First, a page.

~ Ernest Hemingway
It rained yesterday, a good, earthy summer rain. It has been raining now and then since the last couple of weeks - the first moody spells of the year that have washed away the lifeless, sun-baked stagnancy off one and all. I hope they'll wipe the dusty panes of my mind too, and let me see the world more clearly so that some calm can be restored in my writing/blogging hours.
And so, somewhere between waiting for it to pour while grumpily editing a convoluted manuscript and the echoing persuasions of "you should write more often" from friends and family, these strikingly illuminating words of Hemingway happened. They further took me down memory lane, to a good ten years back when I had to present a paper on Hemingway's short stories as part of the semester-end evaluation for our Modern American Literature course. As an ode to his bizarre, very shortly-written short stories (there are some that are barely a page long), the title of my paper chuckled, 'The Difficulties of Reading Hemingway'. Being someone who worshiped Hardy and Keats and tried to emulate their romanticism, I wasn't too enthusiastic then about his curbed expressions and economic usage of words. Literature meant to describe, to paint a world laced with words. I remember the awkward look of our professor, who was quite the proverbial taskmaster, when very emphatically I ended my talk with how the great writer of his times finally shot himself in the head. Yes, I was that thoroughly tired of his brilliance that apparently the whole world got, but me. In stark contrast, over the recent years, I'm amazed at the candour that I find in his writing. The very understated style that once annoyed me now astonishes me - the art of saying so much in just a handful of words. Not for nothing they say, you don't read a book once. As you grow, so does its world and the characters living inside it.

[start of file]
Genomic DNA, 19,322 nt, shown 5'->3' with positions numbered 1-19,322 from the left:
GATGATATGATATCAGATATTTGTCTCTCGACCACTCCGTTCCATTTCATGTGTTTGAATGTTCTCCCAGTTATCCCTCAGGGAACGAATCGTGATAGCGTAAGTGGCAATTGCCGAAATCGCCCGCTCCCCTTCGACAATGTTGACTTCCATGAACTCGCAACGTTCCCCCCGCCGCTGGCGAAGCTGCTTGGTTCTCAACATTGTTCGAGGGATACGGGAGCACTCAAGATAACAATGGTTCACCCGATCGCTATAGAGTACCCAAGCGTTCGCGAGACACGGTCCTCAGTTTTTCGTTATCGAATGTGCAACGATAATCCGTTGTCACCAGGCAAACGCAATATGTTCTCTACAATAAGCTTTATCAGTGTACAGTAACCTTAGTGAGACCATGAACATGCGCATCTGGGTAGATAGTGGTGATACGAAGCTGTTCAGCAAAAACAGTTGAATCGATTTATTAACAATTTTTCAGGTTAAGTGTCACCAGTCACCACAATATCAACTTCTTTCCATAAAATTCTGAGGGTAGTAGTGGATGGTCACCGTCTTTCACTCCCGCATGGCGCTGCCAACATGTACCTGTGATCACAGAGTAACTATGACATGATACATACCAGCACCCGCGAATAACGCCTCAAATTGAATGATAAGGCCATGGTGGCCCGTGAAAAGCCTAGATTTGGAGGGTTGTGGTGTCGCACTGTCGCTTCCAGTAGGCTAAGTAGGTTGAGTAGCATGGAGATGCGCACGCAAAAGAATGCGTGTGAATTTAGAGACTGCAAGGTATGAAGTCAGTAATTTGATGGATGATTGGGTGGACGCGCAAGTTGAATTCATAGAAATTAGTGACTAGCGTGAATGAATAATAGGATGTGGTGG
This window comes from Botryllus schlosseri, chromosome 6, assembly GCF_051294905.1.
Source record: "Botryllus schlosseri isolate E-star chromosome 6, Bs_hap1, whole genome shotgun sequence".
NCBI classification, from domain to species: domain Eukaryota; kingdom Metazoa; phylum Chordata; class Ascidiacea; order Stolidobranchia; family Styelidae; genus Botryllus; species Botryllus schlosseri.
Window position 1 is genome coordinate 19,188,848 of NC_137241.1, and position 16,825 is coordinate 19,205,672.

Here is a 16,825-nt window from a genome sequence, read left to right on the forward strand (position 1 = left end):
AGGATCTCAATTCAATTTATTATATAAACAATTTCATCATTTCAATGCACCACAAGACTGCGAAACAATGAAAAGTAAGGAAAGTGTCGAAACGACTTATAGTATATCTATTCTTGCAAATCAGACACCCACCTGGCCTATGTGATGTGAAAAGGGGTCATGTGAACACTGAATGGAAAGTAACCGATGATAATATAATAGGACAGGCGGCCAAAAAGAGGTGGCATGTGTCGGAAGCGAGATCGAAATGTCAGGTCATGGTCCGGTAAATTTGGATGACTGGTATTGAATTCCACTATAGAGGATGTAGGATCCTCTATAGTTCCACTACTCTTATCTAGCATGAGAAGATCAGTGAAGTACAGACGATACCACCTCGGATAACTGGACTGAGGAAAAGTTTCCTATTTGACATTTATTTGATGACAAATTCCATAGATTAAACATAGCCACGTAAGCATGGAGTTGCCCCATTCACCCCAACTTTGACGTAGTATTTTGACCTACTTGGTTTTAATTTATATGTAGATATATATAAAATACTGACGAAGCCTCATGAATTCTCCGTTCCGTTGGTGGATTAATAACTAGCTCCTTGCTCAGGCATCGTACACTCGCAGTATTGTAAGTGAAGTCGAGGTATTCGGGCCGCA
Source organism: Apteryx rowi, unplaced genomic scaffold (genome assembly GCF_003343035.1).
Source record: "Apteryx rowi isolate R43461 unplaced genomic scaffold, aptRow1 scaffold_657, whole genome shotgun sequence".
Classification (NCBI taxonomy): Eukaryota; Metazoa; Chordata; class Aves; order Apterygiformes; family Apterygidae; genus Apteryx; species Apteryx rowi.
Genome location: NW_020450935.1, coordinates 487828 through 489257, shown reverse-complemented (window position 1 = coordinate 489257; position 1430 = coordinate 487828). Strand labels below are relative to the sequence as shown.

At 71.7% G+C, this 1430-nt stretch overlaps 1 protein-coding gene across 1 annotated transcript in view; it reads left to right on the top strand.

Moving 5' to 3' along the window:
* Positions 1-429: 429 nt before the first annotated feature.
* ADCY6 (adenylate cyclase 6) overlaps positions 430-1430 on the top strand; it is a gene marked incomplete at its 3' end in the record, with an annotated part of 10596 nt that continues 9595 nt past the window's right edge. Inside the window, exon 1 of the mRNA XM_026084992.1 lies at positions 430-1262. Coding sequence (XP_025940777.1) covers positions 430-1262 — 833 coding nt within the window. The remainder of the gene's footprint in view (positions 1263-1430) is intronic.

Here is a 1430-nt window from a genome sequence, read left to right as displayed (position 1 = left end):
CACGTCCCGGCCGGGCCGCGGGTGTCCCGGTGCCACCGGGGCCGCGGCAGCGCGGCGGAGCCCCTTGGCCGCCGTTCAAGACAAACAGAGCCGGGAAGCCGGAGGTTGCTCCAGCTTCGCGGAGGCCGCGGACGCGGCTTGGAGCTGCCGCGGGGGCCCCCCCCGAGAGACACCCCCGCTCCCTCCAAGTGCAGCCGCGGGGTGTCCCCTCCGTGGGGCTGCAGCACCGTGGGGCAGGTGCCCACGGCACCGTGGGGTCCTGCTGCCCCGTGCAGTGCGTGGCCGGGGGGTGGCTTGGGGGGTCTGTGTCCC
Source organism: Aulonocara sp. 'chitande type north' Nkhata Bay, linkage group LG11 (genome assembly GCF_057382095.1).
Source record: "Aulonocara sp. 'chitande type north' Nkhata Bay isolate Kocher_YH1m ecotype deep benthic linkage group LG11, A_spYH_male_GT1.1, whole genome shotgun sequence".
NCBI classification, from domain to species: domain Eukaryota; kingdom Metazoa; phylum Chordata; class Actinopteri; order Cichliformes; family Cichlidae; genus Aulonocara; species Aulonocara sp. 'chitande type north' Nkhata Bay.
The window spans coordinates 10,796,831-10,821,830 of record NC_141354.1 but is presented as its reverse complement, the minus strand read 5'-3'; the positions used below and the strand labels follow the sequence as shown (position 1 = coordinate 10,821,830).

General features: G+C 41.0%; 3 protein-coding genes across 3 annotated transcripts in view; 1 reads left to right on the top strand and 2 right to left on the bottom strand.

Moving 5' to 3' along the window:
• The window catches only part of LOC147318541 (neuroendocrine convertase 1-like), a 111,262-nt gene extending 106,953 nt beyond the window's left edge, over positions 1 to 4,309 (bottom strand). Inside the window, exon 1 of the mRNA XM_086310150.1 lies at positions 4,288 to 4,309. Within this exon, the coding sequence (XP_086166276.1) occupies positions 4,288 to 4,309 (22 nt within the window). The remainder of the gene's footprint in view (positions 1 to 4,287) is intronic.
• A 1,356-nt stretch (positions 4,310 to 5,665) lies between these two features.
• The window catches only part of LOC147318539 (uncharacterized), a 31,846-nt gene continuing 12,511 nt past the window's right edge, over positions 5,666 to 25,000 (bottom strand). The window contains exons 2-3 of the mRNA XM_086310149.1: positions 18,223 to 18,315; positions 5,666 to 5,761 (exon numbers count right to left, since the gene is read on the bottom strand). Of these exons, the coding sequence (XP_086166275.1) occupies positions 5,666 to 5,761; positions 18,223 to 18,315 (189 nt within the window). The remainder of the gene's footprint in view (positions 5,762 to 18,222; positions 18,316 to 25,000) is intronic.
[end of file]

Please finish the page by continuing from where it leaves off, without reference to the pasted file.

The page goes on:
PS. My current reading stupour comes from Elif Shafak's The Bastard of Istanbul. A plot that skids between two completely different geographies - Istanbul and Arizona (peppered with bits of San Francisco as well) - and houses at least thirty characters of which about fifteen carry the narrative forward, it's a whirlwind of a read. At times I felt the urgent need of drawing a family tree so as to not lose track of who was where and when. But like I have said here before, the element that tugged at my heart amid this chaos was Istanbul - its charming cobbled streets, the call of the simit seller, the greedy seagulls hovering over a ferry on the Bosphorus, and the history that coats almost every building of the city. There lies the pull of the novel. So yes, go for the atmosphere and for a detailed critique of the general Turkish attitude toward the Armenian genocide.